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baby shower

by Erin MacPherson

photo by Molly Burpo

It was just some flowers that broke down barriers.

Okay, not just some flowers. Big bunches of beautiful peonies and striped roses—nicer than most people's wedding flowers—nested in gold vases. And not just a bouquet or two, but an entire room full of blooms, spread on every table, covering every nook, spilling out onto the patio, making the room feel like a secret garden. It was extravagant. And beautiful. And so far beyond what anyone expected that hearts were moved in a big way.

It all started with a single, pregnant mom. A girl who had bounced from foster home to foster home for her entire life, a girl who had been raped, beaten, abandoned and who was sleeping next to the river on cold, rainy January nights, eating whatever she could find, not sure where to turn, not sure where to go.

She claimed she had no one. No one to catch her when she fell, no one to provide a warm couch to sleep on, no one to split a plate of tacos with her while she cried on their shoulder.

But she was wrong.

She had someone. She had a God who loved her deeply, who was moving mountains for her even as she lived in a dark, lonely valley.

A God who within days would provide not only a safe place to live and food on the table, but also the friends who would become the family she had never had, counseling to help her work through the pain of her past, the support structure she desperately needed and a roomful of extravagant flowers to celebrate the beautiful life growing within her.

God certainly provided just what she needed.

And then He went far beyond that, revealing His true character by revealing a beautiful, extravagant, never-give-up, never-let-go love. For this lonely, once-abandoned, once-forgotten pregnant mom, this extravagant love came in the form of a baby shower hosted by Austin Angels, an organization that supports foster children.

It started with the flowers, donated by a florist who wanted to show that girl that she was worth the indulgence of fresh, beautiful flowers. It continued as people—kind-hearted, but loving strangers—entered the room one-by-one with huge, brightly wrapped packages. Cribs and changing tables. Strollers and car seats. Tiny onesies and embroidered blankets. Hand-knitted hats and tiny booties. Everything this tiny baby needed, provided. Then came cupcakes and a beautiful array of food, lemonade and a hilarious game, and then a young woman—a college student--laid hands on her back and prayed a powerful prayer for the woman that she had just met.

A prayer that cycles would be broken.

A prayer that love would win.

A heartfelt request that this baby would be the one to change everything, that His kingdom, His love would be revealed on a daily basis through this tiny child, and that never again would this lonely, single mom feel the pain and rejection of being without a family, without a safe place to fall.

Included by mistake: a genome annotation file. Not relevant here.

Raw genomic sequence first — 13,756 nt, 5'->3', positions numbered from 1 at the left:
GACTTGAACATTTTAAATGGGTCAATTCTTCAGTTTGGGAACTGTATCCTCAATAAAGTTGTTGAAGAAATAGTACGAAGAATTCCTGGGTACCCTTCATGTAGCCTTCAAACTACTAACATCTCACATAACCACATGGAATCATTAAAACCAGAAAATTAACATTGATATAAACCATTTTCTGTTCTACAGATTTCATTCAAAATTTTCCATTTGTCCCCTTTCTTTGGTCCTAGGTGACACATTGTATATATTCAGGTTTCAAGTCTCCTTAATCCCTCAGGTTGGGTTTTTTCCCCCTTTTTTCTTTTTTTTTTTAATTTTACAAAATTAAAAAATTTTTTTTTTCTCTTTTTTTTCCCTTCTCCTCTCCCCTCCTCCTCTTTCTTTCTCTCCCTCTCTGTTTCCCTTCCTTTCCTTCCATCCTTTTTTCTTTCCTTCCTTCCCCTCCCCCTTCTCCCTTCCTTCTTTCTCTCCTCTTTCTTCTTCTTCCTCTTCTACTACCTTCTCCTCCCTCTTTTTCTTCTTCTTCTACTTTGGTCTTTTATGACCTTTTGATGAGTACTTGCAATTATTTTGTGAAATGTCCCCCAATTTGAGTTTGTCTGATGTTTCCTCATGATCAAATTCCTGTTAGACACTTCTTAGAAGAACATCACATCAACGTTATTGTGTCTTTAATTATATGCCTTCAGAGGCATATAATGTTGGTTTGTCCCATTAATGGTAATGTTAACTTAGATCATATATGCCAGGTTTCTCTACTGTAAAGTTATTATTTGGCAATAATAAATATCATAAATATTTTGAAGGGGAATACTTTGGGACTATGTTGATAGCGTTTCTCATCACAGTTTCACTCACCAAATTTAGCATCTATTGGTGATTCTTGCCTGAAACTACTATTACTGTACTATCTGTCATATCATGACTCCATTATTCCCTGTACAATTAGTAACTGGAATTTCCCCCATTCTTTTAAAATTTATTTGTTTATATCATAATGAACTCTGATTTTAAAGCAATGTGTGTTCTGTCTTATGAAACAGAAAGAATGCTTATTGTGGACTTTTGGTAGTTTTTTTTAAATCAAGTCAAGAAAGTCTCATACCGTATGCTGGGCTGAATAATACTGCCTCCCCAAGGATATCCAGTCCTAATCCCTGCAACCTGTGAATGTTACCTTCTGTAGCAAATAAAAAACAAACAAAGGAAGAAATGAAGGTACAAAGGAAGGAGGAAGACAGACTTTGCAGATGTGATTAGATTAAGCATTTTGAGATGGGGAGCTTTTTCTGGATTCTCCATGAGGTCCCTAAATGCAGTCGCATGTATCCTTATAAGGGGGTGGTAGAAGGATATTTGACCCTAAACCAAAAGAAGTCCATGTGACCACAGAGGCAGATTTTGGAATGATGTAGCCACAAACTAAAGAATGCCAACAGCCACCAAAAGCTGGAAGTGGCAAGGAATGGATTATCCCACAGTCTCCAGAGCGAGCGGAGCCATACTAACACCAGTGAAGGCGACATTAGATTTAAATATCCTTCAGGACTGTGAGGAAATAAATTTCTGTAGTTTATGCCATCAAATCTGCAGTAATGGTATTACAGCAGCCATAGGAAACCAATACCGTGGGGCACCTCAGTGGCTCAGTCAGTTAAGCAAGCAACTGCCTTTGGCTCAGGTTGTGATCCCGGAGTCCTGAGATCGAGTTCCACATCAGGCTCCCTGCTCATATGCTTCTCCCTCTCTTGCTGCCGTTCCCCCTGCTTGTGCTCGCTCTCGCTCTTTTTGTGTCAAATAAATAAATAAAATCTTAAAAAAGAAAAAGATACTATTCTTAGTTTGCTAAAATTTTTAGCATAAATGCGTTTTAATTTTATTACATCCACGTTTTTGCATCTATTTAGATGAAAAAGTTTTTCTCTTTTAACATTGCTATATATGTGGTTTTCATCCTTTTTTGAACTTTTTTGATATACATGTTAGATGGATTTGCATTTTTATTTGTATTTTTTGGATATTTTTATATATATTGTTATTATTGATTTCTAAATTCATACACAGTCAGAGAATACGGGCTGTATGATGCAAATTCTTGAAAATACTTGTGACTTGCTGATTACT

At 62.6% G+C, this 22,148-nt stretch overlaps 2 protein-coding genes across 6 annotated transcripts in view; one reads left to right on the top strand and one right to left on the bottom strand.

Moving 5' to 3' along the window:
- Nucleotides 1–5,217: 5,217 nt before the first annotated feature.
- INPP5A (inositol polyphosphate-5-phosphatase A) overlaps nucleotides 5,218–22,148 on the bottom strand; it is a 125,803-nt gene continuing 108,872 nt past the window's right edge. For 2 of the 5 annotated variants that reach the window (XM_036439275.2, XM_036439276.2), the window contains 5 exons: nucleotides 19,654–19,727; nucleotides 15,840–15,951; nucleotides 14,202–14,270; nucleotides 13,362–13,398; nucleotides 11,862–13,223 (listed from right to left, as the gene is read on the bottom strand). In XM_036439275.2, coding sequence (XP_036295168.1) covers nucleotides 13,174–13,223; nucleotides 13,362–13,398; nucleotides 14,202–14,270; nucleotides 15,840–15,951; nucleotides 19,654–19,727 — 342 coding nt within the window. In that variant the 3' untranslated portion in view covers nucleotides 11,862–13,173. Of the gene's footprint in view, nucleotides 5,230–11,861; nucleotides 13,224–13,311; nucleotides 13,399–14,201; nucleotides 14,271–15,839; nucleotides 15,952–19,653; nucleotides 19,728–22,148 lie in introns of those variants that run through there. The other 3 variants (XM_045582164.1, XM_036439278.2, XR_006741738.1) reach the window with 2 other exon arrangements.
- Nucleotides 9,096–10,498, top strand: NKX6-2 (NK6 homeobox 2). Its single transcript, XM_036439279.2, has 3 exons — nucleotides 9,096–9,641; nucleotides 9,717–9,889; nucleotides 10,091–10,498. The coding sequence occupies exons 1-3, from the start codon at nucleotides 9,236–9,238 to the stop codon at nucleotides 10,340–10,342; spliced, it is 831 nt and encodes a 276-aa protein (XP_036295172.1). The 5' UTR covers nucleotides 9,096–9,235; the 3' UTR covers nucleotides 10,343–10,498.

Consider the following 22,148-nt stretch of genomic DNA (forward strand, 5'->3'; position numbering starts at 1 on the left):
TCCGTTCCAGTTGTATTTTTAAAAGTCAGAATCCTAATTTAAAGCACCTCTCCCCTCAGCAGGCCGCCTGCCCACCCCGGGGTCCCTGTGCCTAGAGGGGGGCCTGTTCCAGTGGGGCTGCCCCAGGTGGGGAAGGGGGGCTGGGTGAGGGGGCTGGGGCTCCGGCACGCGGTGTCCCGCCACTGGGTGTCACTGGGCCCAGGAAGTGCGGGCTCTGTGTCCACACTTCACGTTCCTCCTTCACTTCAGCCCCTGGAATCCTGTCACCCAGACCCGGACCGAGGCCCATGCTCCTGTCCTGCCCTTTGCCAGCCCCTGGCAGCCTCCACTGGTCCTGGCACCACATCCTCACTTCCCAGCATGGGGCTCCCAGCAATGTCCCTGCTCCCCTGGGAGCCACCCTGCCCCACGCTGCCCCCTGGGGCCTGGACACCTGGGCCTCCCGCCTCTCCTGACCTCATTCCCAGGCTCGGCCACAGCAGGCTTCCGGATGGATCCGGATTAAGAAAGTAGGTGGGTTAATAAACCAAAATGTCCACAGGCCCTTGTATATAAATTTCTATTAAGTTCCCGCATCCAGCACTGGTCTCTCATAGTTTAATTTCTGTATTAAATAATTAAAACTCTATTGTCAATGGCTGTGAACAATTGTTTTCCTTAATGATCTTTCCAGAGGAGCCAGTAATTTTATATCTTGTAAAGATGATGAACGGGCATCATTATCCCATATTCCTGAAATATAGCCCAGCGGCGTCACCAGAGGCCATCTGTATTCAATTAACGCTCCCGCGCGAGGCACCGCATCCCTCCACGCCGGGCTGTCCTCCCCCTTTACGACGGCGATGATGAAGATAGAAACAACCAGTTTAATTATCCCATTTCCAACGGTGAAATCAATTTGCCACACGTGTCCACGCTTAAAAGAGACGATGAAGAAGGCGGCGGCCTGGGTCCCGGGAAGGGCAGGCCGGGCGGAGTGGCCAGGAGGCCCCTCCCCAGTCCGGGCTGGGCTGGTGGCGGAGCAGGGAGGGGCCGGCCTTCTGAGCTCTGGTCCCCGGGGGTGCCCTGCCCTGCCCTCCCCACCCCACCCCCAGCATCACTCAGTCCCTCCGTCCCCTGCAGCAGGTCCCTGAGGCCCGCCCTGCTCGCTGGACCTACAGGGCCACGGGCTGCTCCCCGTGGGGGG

Tears were shed. Hearts were lifted. And love was spread.

And had that moment been the end of this story, it would have been a beautiful example about hope and reconciliation and the extravagant love that our Creator has given to each of us.

But this story doesn't end here.

Because photos of those flowers were shared on Facebook.

And people noticed. And not just the people who attended the shower, people those who gave so selflessly, people who loved so readily. But other people. People who don't know God's love at all.

The woman, a self-proclaimed atheist who asked if we knew that we were throwing a baby shower for a baby was being born outside of wedlock. She said, "wouldn't the church want you to ask her to repent of her sins and turn away from her sins? Did they know about this when they decided to throw her a baby shower?"

Or the man who hadn't set foot in a church since the day when he, as a teenager, was rejected as a sinner. He said, "I've never seen anything like that before. In a place where I would have only expected judgment, there was instead love. Very different from the church I grew up in."

Words flowed that caused us to pause, to contemplate the power of God's love.

It's so multi-faceted, far-reaching, heart-changing. By being the hands and feet of Jesus to those who need it most, we are not only helping the widows and the orphans, those who have been abandoned, who are alone and with nowhere to turn. But we are also touching those who we would least expect to touch-- those who have never seen Christ's love in action in a meaningful way, those who have rejected Him as a loving God.

By showing that we are just the opposite of the judgmental, hypocritical church that we often see in the media, a snowball effect begins to take shape. By serving the pregnant mom who is alone, or the foster child who has no one else, or homeless man who has no shoes to wear on a cold night, we are touching those souls with God's love, of course. But that's not all. We are also reaching those cold, hard hearts who want nothing to do with His Kingdom.

ANC Stories - a collection of real-life stories from the Austin New Church community; and outpouring of lives lived on mission for the glory of Jesus Christ.

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